|When a Blue Angel's pilot is asked about their team|
they describe the men and women that keep their
airplane flying and performing at its peak
Monday, July 22, 2013
Investigators’ Meetings and the Blue Angels
As I traved back from an investigators’ meeting this weekend on a new, stentless heart valve that takes less time to implant and potentially combines the best technology from surgical and trans-catheter experience, I was reflecting on that meeting and my activities at MHRI.
My job at the investigators' meeting was to stand up in front of a room full of cardiac surgeons and share with them the importance of the echocardiography (cardiac ultrasound) in the trial. I encouraged them to have a true co-investigator who makes sure the imaging data obtained from the study is as good as possible so we can accurately assess the new heart valve. My first slide said that this could be the best valve in the world, and they could be the best surgeon in the world who puts the valve in perfectly, but without the rest of the research team, we will never have the data to prove it.
As I was on stage, my mind jumped back to my monthly message I sent out earlier this month with MHRI’s eNewsletter. It was all about the Blue Angels, their high performance climb and the power (necessity) of teamwork in order to maximally perform.
I also shared how being part of this team, doing great work and helping our patients today and patients of the future is an honor and privilege that we need to recognize. The Blue Angels have a phrase, ‘Glad to be Here®’ that sums it up.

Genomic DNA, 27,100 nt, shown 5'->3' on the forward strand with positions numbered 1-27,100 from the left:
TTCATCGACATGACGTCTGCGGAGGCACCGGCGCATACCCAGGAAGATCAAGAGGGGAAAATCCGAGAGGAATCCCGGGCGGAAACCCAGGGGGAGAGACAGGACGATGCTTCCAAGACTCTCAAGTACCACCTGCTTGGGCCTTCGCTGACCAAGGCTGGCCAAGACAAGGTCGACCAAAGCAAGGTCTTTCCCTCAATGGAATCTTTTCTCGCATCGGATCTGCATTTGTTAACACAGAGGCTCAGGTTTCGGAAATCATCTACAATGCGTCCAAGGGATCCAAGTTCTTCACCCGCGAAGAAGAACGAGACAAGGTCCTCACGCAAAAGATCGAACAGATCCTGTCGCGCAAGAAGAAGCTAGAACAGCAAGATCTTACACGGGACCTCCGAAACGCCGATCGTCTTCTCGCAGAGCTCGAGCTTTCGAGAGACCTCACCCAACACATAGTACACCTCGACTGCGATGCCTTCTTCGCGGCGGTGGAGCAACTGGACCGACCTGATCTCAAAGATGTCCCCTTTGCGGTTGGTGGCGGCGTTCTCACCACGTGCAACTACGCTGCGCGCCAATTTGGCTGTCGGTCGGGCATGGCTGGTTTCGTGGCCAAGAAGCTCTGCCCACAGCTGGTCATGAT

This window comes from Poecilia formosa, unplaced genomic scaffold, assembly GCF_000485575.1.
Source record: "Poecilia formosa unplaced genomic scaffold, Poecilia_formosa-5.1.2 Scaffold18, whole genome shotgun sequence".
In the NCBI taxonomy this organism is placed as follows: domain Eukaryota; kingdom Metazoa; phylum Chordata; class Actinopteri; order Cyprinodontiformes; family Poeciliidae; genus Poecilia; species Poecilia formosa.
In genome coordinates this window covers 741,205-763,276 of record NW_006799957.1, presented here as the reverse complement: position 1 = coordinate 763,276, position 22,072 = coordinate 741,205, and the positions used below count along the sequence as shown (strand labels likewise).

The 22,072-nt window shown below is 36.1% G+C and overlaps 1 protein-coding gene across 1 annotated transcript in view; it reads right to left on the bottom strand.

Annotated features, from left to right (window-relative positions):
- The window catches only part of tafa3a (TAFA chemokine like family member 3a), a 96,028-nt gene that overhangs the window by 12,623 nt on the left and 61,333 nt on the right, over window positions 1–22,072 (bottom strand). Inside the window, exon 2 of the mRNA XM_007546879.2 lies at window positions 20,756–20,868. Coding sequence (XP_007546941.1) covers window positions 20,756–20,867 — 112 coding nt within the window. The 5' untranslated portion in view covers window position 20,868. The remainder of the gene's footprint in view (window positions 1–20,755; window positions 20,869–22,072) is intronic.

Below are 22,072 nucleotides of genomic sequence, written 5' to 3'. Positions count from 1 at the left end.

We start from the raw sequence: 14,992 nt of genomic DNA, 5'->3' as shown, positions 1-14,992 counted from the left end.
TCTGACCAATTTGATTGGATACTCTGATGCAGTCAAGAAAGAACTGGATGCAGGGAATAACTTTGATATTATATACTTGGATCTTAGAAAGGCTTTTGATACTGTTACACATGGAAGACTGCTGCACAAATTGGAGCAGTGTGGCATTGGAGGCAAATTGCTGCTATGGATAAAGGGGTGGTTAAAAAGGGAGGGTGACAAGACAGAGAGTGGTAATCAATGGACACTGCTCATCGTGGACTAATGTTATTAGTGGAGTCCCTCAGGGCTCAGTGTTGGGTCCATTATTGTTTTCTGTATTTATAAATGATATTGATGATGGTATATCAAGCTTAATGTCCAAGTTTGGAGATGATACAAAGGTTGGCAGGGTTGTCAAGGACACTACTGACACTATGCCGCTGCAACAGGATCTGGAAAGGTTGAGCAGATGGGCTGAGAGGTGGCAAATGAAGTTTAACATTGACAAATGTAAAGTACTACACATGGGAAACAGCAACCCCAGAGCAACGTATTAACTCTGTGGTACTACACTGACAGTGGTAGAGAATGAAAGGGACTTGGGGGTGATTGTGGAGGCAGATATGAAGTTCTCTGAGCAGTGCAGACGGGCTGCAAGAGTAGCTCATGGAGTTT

The following is an excerpt from John Foley’s article from the Executive Forum that I shared in my monthly message (John Foley article):
“Glad to Be Here” was a statement of belief that we shared on the Blue Angels team. It was our centerpoint, our purpose larger than self. Reflecting back on my experiences, it’s clear to me that those four words were really the “secret sauce” of our high-performance team.
Sometimes “Glad to Be Here” meant that we were thankful for the opportunity to be a Blue Angel. Sometimes it meant that we were thankful for being surrounded by a great team of high-performing individuals. And sometimes it meant that we were just grateful for being alive.
Always, however, “Glad to Be Here” was our mind-set. It expressed our joy, our awareness, and our readiness to perform at the highest levels. It was a statement of our love, our commitment, our trust, and our respect for everyone on the Blue Angels team, pilots and support crew alike. Each time a member of the Blue Angels said, “Glad to Be Here,” the special bond was reaffirmed and strengthened.
I ended my talk emphasizing that this trial was going to succeed or fail based on the strength of the entire heart team. I let them know I was ‘Glad to be Here’ and contribute to this clinical trial.